PALM SPRINGS, Calif. -- Brand manufacturers should increase their marketing focus on retailers in Hispanic neighborhoods, a food broker said at the Mexican American Grocers Association's 12th annual marketing, sales and promotion conference here. "Ethnic marketing is not all about selling jalapenos and salsa to Hispanics but about selling all products," said Manny Cuevas, vice president and division manager of diversified sales for Billings-Horn Co., Cerritos, Calif., who spoke in a panel on distribution networks. Because many major manufacturers are based outside cities with heavy Hispanic populations, "they don't always understand the Hispanic marketplace," Cuevas said, "and it's our job to work with them to be sure they support retail programs for Hispanics and that they bring additional dollars to the marketplace." Too often, however, manufacturers don't give independent retailers in Hispanic areas the same opportunities they give retailers in other areas, Cuevas noted. "But if a manufacturer wants to position himself for the future by developing brand equity, then it's important that he develop programs for all retailers," he said. Asked about the value of in-store demonstrations in Hispanic-area supermarkets, Cuevas and other panelists said demos are very useful. "Although they are not cost-effective, demos are necessary, and we recommend to manufacturers that they invest in demos, including in-store couponing," Cuevas said. According to panelist Ted Gardner, general manager of Grocers Specialty Co., a subsidiary of Certified Grocers of California, Los Angeles, "Demos can be cost-effective if manufacturers join together to tie in several products and split the costs." Panelist Art Klawans, managing director of National Food Distribution Associates, Chicago, said demos are "a way to get people to try something new, different or unique, and it's a good idea to tie them in with a coupon." Speaking for the audience, John Mas, category manager at Vons Cos., Arcadia, Calif., suggested that manufacturers look at in-store demos as an advertising expense rather than as a promotional expense. "Demos create excitement, and they are good vehicles for launching something new and different. But too often manufacturers think of them in terms of specific payouts -- selling a certain number of cases for the demo to be profitable. But you can't look at it like that," Mas said. "A manufacturer running a TV ad doesn't say he has to sell a certain number of cases for the ad to be effective. He simply hopes the ad will create excitement," he explained.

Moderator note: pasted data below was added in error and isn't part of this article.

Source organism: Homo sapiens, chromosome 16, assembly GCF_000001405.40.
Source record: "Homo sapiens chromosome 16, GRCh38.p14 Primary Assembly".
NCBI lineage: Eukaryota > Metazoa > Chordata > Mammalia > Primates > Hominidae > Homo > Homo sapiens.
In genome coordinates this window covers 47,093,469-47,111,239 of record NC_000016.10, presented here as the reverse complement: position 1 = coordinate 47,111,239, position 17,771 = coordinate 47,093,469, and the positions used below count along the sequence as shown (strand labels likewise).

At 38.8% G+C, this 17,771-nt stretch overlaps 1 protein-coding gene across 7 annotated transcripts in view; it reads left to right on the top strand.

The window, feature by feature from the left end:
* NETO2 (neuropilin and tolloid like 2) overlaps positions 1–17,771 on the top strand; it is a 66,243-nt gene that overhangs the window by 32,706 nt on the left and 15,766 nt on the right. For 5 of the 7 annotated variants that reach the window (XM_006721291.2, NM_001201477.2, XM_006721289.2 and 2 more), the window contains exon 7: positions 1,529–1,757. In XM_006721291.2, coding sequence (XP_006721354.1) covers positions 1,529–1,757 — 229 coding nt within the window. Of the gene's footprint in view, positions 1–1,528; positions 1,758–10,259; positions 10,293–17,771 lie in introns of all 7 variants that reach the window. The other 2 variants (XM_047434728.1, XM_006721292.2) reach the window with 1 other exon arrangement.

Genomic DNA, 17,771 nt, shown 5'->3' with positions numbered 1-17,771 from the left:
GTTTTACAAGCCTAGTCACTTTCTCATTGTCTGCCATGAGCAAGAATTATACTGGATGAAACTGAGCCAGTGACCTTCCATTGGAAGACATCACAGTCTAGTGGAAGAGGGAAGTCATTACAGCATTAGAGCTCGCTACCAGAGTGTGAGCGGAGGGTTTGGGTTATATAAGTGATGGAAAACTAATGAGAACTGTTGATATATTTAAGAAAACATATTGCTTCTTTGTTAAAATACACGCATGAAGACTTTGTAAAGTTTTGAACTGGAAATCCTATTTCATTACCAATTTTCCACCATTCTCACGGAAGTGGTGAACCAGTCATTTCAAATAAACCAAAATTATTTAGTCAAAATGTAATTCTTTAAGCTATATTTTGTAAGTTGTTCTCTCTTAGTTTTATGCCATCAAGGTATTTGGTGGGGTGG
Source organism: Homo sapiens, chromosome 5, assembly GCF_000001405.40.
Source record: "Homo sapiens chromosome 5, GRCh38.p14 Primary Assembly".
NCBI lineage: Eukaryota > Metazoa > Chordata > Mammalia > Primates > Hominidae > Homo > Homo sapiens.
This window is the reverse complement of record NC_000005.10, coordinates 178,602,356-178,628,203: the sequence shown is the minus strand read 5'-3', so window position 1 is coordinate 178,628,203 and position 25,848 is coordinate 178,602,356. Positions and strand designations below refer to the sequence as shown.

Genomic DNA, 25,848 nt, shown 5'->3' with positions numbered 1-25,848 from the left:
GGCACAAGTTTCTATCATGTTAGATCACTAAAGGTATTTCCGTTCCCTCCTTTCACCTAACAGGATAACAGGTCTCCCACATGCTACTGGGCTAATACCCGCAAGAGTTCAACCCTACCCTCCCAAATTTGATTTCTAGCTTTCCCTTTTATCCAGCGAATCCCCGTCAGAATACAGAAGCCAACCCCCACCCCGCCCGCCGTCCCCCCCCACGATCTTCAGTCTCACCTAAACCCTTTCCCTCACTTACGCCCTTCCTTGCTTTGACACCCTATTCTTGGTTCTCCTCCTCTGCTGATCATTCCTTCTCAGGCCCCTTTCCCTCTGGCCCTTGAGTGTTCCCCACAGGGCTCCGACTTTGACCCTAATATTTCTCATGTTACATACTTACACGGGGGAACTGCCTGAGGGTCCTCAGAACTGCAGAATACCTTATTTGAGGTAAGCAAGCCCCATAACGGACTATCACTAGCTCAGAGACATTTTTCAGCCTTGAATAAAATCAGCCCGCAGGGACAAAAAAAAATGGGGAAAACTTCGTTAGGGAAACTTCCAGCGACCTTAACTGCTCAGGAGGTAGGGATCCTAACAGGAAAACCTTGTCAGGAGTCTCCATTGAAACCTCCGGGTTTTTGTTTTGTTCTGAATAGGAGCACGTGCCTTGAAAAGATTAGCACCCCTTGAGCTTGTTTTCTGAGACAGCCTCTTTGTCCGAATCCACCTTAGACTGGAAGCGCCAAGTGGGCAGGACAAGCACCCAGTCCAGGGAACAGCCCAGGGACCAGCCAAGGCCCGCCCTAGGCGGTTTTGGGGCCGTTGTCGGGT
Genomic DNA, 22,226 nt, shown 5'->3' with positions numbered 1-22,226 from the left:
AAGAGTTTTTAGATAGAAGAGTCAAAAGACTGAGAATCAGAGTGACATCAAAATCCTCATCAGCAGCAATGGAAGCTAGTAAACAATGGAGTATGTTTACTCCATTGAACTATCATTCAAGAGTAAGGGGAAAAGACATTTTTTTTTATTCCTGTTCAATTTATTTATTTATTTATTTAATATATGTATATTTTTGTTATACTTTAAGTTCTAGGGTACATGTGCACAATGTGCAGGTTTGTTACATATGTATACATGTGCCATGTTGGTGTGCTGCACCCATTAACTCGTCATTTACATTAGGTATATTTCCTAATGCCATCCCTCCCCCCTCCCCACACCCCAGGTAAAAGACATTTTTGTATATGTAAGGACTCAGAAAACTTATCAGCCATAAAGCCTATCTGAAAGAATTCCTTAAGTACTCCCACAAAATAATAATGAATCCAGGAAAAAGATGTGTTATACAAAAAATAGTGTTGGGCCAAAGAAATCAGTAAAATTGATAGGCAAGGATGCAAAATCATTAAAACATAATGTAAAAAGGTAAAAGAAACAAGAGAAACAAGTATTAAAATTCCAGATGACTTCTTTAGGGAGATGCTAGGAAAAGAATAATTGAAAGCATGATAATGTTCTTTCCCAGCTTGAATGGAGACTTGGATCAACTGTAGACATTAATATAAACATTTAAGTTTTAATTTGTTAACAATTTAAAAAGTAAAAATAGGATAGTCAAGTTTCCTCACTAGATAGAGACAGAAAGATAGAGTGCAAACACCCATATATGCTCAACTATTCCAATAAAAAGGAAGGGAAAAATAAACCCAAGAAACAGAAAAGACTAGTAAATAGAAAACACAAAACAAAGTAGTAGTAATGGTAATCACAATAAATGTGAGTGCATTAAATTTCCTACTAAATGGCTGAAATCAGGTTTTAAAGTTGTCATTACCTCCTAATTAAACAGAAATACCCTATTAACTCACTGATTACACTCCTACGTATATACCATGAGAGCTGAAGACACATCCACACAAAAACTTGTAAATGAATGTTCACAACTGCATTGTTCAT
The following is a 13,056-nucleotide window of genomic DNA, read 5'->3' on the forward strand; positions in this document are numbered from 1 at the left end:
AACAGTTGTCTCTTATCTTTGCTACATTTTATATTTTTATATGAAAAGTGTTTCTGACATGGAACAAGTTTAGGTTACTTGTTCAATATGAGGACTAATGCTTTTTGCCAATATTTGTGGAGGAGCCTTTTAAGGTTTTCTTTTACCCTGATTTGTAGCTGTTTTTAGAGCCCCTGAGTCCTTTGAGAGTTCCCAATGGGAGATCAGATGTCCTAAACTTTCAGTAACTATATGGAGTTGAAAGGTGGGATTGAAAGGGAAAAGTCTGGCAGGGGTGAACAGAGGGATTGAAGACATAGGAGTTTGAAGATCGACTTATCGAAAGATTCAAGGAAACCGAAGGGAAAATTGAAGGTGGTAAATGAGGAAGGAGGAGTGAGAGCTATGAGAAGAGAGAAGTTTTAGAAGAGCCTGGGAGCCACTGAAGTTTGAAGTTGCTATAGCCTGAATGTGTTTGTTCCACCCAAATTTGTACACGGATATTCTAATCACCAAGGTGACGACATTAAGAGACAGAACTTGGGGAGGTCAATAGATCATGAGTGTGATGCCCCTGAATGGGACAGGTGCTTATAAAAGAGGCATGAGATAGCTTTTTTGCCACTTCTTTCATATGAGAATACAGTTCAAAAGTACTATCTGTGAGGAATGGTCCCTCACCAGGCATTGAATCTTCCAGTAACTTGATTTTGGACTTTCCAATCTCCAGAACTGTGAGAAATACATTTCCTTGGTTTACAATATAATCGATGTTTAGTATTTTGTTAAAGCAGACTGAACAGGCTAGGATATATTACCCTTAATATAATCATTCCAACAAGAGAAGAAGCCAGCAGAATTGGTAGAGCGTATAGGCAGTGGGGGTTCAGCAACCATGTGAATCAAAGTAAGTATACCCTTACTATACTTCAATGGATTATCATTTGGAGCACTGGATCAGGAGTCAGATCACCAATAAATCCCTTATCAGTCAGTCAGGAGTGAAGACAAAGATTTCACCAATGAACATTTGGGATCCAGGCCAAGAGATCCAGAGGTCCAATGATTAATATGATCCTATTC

"So we look at demos as advertising vehicles -- not as a method to sell a certain number of cases -- because that's not their only purpose. Demos should be looked at as part of a company's advertising expense, like billboards or radio, not as a promotional expense."